“I am concerned about the pressures this decision puts on individual candidates and office holders and on the integrity of the election system as a whole,” Parsons said, noting that the decision undoes decades of federal campaign finance legislation and “historic Presbyterian wisdom about the dangers of corruption by special interests.”
Parsons’ statement outlined recent General Assembly statements on campaign finance and electoral form, concluding “this decision is likely to reshape the political process in profound ways, and to reduce the voice of citizens, churches and other groups without unlimited money.
In this most recent election, both presidential candidates were tied to financial contributions that impacted their political positions on issues from Palestine/Israel to immigration; wage scales to environmental issues; engaging war to peacemaking; and more. Politics is controlled by big money contributions on every side. The Prophet Jeremiah was willing to speak boldly before a powerful institution of his day. He challenged the temple priest who beat him and locked him in the temple storehouse for refusing to retreat from his committed discipline of telling the truth about God’s righteousness. He spoke, “I feel a fire shut up in my bones” (Jer. 20:9, NRSV). We Presbyterians who have a history of declaring God’s Word must possess this same faithfulness in the current day.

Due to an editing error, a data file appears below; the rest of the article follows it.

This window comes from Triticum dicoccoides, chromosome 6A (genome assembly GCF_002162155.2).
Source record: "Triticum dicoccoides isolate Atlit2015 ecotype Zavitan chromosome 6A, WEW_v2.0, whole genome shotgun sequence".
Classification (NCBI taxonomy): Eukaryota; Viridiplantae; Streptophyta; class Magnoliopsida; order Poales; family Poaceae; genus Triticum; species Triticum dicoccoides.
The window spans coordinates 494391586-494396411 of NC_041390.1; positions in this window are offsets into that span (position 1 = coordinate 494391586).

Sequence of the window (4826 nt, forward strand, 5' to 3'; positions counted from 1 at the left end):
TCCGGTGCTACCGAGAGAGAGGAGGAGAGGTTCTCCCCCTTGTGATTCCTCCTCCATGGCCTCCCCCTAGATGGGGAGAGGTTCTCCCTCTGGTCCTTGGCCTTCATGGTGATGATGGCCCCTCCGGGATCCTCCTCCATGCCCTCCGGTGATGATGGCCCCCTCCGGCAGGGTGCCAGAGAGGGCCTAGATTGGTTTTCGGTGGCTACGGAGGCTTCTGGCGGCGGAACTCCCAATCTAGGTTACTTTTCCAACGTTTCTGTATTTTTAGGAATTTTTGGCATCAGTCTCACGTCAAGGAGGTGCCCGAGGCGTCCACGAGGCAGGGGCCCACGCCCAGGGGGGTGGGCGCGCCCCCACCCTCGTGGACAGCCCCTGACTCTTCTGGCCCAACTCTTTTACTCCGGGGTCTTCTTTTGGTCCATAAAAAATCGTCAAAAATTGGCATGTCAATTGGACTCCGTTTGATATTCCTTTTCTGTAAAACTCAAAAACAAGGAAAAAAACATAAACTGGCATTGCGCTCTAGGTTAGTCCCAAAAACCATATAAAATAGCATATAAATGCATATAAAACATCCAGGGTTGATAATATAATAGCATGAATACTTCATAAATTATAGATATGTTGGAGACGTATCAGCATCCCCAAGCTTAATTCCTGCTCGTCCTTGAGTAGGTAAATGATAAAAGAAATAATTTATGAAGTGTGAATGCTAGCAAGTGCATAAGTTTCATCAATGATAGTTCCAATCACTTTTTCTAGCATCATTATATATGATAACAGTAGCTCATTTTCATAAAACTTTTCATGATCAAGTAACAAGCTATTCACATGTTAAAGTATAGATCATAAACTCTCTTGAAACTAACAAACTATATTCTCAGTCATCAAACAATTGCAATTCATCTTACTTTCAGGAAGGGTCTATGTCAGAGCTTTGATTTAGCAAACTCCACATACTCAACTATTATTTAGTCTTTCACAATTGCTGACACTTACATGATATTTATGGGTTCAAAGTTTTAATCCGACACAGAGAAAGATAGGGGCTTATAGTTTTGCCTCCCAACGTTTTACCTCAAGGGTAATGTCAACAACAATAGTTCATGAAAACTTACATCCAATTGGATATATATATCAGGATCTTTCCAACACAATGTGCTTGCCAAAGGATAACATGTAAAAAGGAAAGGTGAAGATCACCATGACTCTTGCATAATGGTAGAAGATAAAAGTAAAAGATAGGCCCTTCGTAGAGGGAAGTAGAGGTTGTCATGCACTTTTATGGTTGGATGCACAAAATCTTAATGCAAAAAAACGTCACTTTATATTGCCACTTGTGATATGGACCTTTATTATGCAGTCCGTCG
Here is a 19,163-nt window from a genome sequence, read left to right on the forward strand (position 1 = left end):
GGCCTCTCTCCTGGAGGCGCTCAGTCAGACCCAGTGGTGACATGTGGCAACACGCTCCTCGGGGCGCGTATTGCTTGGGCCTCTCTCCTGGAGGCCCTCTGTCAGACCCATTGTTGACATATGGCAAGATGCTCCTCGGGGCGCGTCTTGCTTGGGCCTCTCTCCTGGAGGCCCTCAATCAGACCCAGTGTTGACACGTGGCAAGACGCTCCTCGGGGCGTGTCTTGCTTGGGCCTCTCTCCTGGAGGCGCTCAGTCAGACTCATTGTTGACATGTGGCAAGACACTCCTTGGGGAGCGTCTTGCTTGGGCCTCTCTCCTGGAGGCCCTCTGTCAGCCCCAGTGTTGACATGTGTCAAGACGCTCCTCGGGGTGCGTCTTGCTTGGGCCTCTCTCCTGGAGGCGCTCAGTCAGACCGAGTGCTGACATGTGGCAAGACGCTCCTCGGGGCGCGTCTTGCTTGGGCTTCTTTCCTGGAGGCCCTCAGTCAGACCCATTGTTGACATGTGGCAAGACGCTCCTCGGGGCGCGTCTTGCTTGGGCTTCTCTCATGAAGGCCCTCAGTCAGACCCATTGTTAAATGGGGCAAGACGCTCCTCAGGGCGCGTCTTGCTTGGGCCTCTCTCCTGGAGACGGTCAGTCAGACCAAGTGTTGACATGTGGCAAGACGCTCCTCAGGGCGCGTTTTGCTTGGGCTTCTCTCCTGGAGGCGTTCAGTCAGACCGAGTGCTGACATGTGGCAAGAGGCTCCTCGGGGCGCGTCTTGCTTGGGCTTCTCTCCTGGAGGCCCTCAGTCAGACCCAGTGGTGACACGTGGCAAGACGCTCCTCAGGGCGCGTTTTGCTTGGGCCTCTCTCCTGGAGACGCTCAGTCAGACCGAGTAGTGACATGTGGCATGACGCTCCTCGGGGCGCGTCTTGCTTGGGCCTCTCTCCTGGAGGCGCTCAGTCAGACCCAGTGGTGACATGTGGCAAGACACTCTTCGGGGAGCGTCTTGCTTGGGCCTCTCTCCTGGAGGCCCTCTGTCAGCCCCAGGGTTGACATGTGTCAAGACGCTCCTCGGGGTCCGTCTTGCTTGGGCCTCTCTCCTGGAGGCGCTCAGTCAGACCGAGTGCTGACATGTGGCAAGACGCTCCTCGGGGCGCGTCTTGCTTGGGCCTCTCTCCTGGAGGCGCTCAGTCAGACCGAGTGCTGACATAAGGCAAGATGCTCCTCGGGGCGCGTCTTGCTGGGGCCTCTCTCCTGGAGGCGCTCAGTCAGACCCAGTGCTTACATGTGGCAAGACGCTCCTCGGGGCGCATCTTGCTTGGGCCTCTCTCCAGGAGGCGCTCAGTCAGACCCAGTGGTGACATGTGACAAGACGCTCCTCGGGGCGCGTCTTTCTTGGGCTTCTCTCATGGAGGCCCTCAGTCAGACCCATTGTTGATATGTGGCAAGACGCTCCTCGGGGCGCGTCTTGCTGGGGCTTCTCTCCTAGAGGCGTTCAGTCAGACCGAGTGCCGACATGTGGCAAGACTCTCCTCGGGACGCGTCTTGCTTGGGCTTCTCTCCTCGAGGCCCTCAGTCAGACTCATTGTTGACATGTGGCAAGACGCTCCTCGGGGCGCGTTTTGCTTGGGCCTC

2. Reinstatement of the Full Voting Rights Act
“Our mutual responsibilities for love of self and neighbor, peace and justice (right relationship), affirmed repeatedly by covenant [communities organizing themselves], from Exodus to the Pauline and pastoral letters, to reflect the ... greatest commandment to ‘love God with all your heart, mind, and soul, and neighbor as thyself.’”